SpaceX: Sept. 1 failure likely caused by breach in Falcon 9 second-stage helium tank

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PARIS — SpaceX on Sept. 23 said preliminary results of its investigation into the Sept. 1 explosion as its Falcon 9 rocket was preparing for a static test firing show the failure was caused by a “large breach” in the cryogenic helium system in the second-stage liquid oxygen tank.

In a post on the company’s website, SpaceX said the investigation thus far shows no connection with the 2015 Falcon 9 failure, which carried a space station cargo vehicle under contract to NASA.

The company reiterated earlier remarks by President Gwynne Shotwell that it expected to return to flight “as early as the November timeframe.”

Here is SpaceX’s full statement:

September 23, 1:00pm EDT

Three weeks ago, SpaceX experienced an anomaly at our Launch Complex 40 (LC-40) at Cape Canaveral Air Force Station. This resulted in the loss of one of our Falcon 9 rockets and its payload.

The Accident Investigation Team (AIT), composed of SpaceX, the FAA, NASA, the U.S. Air Force, and industry experts, are currently scouring through approximately 3,000 channels of engineering data along with video, audio and imagery. The timeline of the event is extremely short – from first signs of an anomaly to loss of data is about 93 milliseconds or less than 1/10th of a second. The majority of debris from the incident has been recovered, photographed, labeled and catalogued, and is now in a hangar for inspection and use during the investigation.

At this stage of the investigation, preliminary review of the data and debris suggests that a large breach in the cryogenic helium system of the second stage liquid oxygen tank took place. All plausible causes are being tracked in an extensive fault tree and carefully investigated. Through the fault tree and data review process, we have exonerated any connection with last year’s CRS-7 mishap.

The teams have continued inspections of LC-40 and the surrounding facilities. While substantial areas of the pad systems were affected, the Falcon Support Building adjacent to the pad was unaffected, and per standard procedure was unoccupied at the time of the anomaly. The new liquid oxygen farm – e.g. the tanks and plumbing that hold our super-chilled liquid oxygen – was unaffected and remains in good working order. The RP-1 (kerosene) fuel farm was also largely unaffected. The pad’s control systems are also in relatively good condition.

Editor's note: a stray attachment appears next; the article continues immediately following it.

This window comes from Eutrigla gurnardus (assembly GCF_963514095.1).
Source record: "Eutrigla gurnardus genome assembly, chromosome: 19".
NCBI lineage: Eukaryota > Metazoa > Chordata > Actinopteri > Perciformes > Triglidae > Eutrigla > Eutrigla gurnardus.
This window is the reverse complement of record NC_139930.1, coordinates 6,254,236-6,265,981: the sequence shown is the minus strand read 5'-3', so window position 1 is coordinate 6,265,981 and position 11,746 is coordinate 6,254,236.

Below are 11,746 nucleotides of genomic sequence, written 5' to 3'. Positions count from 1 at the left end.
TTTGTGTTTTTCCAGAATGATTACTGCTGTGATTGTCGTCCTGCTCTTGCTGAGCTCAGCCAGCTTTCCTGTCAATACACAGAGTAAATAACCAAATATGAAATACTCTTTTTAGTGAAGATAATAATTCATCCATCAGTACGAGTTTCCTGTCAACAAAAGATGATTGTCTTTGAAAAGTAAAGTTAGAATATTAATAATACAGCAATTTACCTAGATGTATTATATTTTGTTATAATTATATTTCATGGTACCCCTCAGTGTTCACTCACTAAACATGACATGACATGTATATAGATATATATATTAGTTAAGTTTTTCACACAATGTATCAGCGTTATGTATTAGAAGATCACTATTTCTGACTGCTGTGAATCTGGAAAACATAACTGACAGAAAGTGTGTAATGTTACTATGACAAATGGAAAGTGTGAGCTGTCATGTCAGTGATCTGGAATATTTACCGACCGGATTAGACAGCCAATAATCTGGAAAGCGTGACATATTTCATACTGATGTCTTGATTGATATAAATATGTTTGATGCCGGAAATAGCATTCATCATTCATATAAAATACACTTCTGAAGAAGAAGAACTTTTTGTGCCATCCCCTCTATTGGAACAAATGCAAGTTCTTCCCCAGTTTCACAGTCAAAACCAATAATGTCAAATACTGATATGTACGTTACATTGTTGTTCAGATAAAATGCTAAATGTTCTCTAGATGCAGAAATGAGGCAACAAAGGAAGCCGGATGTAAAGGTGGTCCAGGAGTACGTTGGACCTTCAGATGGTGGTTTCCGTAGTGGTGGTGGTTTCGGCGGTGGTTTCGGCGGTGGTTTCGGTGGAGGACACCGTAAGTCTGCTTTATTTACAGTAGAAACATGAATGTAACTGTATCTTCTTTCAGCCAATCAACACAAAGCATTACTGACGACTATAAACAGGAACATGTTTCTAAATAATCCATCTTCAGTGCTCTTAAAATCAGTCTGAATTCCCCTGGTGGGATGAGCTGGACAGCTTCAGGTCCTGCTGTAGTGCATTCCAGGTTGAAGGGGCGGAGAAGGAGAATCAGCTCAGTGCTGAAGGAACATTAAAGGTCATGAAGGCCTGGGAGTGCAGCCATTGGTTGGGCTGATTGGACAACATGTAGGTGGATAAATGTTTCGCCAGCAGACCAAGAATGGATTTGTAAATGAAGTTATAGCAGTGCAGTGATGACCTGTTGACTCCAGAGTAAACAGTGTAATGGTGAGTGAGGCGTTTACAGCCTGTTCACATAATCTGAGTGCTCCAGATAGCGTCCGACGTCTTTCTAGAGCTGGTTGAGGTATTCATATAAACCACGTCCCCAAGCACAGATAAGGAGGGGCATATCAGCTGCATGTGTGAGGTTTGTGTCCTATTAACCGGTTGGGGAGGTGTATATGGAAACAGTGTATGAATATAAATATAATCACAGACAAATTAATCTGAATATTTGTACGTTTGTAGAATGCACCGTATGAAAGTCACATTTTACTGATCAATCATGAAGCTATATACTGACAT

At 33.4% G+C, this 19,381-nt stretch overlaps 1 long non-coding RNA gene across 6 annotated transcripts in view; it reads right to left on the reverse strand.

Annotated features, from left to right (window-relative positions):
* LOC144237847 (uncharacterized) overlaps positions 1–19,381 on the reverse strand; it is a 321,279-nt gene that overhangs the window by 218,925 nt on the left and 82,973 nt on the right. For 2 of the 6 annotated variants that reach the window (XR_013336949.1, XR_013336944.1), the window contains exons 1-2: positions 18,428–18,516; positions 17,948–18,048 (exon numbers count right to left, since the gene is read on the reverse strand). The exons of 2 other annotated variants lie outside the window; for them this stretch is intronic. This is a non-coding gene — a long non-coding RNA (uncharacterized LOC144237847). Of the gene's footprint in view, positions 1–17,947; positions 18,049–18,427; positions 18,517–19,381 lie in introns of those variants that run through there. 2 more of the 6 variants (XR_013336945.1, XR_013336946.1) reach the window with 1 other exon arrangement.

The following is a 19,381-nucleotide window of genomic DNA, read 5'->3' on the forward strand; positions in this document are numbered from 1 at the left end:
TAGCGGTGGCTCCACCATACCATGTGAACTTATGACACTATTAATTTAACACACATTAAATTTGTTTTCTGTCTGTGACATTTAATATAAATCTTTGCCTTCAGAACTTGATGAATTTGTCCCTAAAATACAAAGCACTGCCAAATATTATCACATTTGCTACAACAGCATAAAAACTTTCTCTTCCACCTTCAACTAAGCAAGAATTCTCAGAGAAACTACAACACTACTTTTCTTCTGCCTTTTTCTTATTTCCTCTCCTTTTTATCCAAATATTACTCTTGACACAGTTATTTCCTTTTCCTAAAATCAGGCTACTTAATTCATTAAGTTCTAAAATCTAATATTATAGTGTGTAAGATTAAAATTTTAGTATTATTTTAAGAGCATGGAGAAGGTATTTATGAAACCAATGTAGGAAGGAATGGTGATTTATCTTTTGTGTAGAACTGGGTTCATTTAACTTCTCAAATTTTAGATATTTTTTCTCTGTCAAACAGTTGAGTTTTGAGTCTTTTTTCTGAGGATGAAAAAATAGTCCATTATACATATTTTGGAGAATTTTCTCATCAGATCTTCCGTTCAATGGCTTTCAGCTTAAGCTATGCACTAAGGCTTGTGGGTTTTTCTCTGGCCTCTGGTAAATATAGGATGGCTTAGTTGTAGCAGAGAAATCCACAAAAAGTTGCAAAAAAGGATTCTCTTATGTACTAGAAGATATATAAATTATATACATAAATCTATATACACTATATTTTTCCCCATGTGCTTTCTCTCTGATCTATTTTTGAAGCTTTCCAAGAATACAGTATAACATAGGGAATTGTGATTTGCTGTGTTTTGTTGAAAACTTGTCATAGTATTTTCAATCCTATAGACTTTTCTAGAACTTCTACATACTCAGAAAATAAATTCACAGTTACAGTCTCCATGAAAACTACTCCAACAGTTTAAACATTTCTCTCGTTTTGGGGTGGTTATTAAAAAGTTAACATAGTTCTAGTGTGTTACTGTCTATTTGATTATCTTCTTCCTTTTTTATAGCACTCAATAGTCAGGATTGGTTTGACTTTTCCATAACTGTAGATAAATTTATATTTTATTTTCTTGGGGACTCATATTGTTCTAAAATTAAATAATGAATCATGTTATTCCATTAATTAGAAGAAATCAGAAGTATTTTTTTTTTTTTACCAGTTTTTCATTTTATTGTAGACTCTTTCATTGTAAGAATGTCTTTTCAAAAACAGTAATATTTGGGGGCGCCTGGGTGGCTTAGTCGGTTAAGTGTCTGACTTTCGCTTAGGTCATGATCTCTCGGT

SpaceX’s other facilities, from the Payload Processing Facility at the Cape, to the pad and hangar at LC-39A, are located several miles from LC-40 and were unaffected as well. Work continues at Pad 39A in preparation for bringing it online in November. The teams have been in contact with our Cape Canaveral and Kennedy Space Center partners and neighbors and have found no evidence of debris leaving the immediate area of LC-40.

At SpaceX headquarters in Hawthorne, CA, our manufacturing and production is continuing in a methodical manner, with teams continuing to build engines, tanks, and other systems as they are exonerated from the investigation. We will work to resume our manifest as quickly as responsible once the cause of the anomaly has been identified by the Accident Investigation Team. Pending the results of the investigation, we anticipate returning to flight as early as the November timeframe.

Other efforts, including the Commercial Crew Program with NASA, are continuing to progress. Getting back to flight safely and reliably is our top priority, and the data gathered from the present investigation will result in an even safer and more reliable vehicle for our customers and partners.